Let's prove that there are infinitely many primes such that .
Let be a finite list of primes congruent to 3 mod 4, and construct a new integer
that is 3 mod 4, and not divisible by any of the 's, .
Note that is an odd integer, so it can only have prime factors that are 1 or 3 mod 4. Let's suppose that all its prime factors were 1 and 4. Then
so would also be 1 mod 4, but this is a contradiction, because our integer is 3 mod 4 by construction. So there must be at least one prime factor that is 3 mod 4. But since is not divisible by any , which are primes congruent to 3 mod 4, we have thus found a new prime that is not in our original list .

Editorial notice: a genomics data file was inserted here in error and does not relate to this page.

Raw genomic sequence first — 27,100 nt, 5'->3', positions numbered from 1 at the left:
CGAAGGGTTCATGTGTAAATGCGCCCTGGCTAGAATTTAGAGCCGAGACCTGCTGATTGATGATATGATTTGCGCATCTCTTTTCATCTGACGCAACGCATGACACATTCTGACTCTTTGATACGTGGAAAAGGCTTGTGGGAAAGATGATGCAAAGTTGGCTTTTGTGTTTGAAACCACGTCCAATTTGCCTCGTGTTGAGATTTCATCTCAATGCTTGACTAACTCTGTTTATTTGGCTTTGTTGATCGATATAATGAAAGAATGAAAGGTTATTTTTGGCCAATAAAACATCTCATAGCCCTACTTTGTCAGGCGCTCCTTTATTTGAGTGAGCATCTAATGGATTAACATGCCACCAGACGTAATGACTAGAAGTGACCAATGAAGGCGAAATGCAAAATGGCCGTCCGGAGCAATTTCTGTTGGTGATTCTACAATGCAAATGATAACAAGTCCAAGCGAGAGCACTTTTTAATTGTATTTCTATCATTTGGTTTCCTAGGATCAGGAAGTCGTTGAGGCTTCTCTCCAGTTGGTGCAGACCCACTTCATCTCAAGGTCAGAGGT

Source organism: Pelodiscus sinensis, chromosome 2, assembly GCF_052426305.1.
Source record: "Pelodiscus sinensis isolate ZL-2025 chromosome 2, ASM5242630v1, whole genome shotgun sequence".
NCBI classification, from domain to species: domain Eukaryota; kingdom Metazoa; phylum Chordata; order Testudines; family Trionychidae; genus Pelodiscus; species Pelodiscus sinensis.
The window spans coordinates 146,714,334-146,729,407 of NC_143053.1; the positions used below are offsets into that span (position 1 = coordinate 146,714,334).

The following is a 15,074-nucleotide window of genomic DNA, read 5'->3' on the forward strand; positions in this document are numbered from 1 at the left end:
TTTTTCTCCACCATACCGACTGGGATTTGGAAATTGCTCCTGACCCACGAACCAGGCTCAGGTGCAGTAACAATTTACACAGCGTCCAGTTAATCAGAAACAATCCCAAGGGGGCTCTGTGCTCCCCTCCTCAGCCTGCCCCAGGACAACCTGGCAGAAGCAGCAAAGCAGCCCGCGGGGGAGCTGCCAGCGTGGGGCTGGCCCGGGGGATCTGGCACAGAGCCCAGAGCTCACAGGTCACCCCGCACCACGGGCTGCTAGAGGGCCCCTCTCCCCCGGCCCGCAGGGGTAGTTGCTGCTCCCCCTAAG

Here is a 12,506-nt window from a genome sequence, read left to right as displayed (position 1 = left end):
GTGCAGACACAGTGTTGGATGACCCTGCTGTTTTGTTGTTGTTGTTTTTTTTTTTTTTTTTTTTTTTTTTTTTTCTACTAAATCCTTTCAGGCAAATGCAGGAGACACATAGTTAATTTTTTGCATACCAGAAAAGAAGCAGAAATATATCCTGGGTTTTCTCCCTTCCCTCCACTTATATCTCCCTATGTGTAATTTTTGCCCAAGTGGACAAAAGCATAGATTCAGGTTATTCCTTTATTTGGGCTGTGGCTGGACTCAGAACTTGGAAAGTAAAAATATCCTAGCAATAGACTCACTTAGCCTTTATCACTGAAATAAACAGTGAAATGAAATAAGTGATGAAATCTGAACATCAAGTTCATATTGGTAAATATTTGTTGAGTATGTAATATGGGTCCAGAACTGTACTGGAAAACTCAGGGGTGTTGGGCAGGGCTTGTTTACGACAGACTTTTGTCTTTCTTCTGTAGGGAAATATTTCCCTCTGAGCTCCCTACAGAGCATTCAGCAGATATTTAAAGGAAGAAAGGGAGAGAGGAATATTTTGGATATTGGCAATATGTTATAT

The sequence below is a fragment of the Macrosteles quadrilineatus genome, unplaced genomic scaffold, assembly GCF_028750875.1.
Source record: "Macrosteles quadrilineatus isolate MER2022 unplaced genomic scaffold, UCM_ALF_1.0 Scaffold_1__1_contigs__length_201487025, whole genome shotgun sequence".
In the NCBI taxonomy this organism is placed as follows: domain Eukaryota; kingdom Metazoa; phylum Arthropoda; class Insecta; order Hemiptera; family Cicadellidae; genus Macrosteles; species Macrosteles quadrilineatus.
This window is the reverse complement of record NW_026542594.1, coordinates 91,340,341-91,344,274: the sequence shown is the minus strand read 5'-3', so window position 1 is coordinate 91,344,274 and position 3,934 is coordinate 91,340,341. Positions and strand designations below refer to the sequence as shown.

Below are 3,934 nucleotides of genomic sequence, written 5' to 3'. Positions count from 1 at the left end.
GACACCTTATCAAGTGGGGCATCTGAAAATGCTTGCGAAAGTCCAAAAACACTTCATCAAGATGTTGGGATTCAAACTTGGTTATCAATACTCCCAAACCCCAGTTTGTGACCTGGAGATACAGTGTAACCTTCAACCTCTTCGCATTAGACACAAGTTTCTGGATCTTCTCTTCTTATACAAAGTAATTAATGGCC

there must be an infinitude of primes that are congruent to .
Another special case is that there exists infinitely many primes such that . This case can be shown to be true in the same way, by constructing an integer , and following the same procedure above.
In fact, Dirichlet's theorem states that for , any coprime integers and , there exists infinitely many primes such that . His own proof, consisting of Dirichlet L-functions, is often considered to have contributed to the origins of Analytic Number Theory.